• Step 4 – Rebuttal rule: This step contains a right for the company considered as a “shell company” to prove that it has substance or that it is not misused for tax purposes. Evidence will have to produce information on commercial reasons or reasons for setting-up the company in this Member State. The Directive gives the possibility of extension of the validity of the “rebuttal” for a period of 5 years (6 years in total). 
  • Step 5 – Exemption of lack of tax motives: This step allows the company to request for an exemption of the reporting obligation under ATAD 3 if it can prove that the structure itself has been set up not for tax advantages (for itself or for the group) but for genuine business activities and commercial reasons. The company will have to produce elements allowing to compare the tax liability of the structure or the group to which it is part with and without its interposition. If the tax authorities are satisfied with these elements, an extension of the validity of the exemption for 5 years is possible (6 years in total). Of course, the legal and factual circumstances must not change over time.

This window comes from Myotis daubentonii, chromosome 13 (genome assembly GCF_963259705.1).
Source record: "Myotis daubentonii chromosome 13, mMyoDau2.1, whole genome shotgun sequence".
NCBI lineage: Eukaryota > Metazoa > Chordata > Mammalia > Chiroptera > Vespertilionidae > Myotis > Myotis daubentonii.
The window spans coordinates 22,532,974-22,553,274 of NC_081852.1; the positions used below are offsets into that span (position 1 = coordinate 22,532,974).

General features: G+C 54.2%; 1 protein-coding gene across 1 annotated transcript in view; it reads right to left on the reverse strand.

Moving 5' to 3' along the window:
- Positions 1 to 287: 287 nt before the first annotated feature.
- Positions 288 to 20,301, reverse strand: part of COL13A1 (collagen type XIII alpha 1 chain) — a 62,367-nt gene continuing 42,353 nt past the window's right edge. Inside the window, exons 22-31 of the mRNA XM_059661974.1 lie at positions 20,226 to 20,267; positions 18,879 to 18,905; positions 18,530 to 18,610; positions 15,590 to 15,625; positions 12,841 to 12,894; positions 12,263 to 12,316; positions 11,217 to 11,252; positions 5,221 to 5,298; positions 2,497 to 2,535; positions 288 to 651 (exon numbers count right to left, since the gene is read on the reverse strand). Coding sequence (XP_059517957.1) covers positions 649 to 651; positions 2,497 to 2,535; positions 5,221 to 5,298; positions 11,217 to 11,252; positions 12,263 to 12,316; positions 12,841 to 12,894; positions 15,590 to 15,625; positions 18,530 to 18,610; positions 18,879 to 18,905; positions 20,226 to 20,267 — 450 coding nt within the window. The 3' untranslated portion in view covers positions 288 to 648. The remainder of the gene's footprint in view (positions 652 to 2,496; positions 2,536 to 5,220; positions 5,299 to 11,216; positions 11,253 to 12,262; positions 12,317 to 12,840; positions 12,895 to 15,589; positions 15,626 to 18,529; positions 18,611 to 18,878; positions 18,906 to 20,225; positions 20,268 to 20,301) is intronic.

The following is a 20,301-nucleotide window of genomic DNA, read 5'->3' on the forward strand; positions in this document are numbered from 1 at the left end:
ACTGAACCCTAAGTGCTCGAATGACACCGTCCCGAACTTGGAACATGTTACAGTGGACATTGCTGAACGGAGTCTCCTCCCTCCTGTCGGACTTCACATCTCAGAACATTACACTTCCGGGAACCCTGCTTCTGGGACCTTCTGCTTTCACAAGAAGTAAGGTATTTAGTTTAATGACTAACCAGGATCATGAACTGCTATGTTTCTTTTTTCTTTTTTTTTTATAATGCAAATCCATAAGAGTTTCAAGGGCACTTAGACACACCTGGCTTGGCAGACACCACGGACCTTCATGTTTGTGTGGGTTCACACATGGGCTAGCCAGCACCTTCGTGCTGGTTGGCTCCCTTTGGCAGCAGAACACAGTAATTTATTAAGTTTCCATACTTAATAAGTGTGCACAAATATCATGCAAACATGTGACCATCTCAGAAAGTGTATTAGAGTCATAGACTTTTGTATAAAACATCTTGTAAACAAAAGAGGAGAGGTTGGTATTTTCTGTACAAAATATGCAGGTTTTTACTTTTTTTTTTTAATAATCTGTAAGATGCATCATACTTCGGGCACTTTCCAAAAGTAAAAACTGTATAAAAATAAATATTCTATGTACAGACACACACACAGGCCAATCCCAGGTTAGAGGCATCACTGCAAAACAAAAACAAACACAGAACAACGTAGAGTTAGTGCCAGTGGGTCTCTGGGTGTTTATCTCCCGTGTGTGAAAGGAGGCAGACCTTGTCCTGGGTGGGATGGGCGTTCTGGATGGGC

• Step 6 – Tax consequences: If the company is considered as lacking substance and hence a “shell company”, tax consequences must occur. The tax impact must be neutralised, cancelling tax advantages which have been obtained. Moreover, a Member State is permitted to not issue for a company, a tax residence certificate at all. However, this does not keep back all national rules of the member State regarding any tax obligations.